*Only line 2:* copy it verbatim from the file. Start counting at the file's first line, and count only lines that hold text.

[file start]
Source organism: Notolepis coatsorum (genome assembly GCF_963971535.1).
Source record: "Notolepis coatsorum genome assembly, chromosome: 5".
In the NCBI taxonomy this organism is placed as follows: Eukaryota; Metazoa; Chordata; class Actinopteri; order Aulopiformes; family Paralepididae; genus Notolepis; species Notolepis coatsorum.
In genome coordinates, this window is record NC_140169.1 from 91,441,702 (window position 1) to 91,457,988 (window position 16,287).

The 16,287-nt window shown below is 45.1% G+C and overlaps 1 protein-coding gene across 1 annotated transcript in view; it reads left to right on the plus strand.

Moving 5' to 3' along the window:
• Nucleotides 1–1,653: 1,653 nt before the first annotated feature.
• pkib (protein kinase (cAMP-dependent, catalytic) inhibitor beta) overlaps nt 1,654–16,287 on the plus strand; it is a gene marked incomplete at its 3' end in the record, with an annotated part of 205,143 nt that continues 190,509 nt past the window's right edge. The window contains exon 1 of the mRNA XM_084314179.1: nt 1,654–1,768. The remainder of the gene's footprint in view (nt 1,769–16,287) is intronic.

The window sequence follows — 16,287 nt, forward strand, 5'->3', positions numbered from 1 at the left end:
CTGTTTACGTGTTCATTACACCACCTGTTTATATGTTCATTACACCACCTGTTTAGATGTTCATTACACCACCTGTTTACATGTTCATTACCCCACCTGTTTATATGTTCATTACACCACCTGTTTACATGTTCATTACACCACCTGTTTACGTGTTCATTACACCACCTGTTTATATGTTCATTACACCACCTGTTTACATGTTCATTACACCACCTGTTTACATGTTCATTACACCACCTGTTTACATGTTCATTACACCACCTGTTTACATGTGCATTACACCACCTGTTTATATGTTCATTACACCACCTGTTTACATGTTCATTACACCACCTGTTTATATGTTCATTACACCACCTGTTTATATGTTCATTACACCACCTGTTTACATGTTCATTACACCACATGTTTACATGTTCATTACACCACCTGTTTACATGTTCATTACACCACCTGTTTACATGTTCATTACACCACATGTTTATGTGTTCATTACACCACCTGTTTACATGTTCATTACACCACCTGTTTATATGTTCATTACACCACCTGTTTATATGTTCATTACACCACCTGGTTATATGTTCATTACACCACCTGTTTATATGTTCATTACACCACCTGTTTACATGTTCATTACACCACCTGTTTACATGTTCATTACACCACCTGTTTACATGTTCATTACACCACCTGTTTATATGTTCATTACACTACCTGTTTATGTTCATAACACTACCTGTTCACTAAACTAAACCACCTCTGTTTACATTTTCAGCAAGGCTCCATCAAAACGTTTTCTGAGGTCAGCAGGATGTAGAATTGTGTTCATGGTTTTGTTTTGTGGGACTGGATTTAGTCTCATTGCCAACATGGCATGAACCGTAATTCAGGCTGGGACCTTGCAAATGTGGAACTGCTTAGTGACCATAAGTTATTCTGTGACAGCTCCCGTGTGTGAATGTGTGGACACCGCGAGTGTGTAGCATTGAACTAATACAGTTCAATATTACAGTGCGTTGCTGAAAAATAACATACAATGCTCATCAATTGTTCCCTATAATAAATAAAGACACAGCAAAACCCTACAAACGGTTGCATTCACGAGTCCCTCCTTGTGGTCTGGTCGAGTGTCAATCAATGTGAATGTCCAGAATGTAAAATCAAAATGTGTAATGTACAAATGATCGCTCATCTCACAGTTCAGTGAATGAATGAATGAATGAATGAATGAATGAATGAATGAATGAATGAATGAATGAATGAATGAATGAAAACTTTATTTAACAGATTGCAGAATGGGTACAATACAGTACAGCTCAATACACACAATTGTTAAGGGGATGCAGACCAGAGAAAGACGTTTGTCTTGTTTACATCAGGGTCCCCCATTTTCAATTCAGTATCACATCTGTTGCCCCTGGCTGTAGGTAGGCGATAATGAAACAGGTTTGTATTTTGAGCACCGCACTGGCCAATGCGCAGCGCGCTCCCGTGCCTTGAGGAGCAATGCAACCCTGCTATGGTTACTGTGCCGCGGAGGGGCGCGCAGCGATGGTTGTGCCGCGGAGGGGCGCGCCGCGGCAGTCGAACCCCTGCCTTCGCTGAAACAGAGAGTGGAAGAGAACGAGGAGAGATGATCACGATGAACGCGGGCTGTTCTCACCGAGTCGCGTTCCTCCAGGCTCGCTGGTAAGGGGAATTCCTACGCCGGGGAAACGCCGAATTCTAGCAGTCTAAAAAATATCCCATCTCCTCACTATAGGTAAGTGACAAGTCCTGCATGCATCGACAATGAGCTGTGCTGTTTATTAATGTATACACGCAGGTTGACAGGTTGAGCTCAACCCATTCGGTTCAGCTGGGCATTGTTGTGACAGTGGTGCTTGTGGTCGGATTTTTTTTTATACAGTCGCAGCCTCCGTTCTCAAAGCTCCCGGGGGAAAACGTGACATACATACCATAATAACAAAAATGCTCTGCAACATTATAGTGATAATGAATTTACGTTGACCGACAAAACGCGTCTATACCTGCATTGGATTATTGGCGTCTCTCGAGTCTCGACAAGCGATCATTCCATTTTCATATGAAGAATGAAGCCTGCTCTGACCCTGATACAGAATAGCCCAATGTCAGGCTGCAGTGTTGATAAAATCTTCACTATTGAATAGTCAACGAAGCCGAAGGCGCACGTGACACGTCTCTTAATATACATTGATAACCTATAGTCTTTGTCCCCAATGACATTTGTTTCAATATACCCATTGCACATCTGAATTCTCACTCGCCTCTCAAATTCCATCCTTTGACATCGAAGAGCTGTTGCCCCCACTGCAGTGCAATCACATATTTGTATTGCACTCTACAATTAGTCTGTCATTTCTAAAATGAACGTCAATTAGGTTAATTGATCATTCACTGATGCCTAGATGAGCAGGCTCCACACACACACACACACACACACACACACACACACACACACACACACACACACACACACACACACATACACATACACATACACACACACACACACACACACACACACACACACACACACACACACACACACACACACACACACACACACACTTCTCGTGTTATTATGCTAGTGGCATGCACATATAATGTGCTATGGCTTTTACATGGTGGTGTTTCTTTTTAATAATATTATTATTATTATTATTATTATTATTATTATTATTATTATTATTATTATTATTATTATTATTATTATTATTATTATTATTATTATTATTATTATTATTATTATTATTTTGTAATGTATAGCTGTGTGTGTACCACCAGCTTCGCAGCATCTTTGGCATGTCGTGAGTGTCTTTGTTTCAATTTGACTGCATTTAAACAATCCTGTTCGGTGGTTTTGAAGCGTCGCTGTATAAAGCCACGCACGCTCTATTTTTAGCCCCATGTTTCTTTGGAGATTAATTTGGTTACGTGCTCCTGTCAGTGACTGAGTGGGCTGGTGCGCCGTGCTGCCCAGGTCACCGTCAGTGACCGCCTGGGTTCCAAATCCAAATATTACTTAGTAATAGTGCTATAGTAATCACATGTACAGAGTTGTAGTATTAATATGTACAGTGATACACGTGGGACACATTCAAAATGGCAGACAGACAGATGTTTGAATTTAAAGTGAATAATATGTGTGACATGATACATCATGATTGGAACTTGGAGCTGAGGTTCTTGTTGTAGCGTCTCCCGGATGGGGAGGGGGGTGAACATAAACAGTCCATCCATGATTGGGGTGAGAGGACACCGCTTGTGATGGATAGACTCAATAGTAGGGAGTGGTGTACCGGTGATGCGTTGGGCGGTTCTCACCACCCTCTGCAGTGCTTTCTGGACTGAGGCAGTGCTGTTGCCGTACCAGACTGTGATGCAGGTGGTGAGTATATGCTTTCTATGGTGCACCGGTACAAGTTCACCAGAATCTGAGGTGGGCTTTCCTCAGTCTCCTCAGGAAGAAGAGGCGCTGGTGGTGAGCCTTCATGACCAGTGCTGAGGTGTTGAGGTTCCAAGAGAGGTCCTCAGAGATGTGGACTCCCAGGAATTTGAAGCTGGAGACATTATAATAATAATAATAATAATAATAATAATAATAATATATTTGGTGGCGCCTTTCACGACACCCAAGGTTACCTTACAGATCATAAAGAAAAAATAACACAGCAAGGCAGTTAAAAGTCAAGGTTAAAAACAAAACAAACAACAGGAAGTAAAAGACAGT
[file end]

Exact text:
Source record: "Notolepis coatsorum genome assembly, chromosome: 5".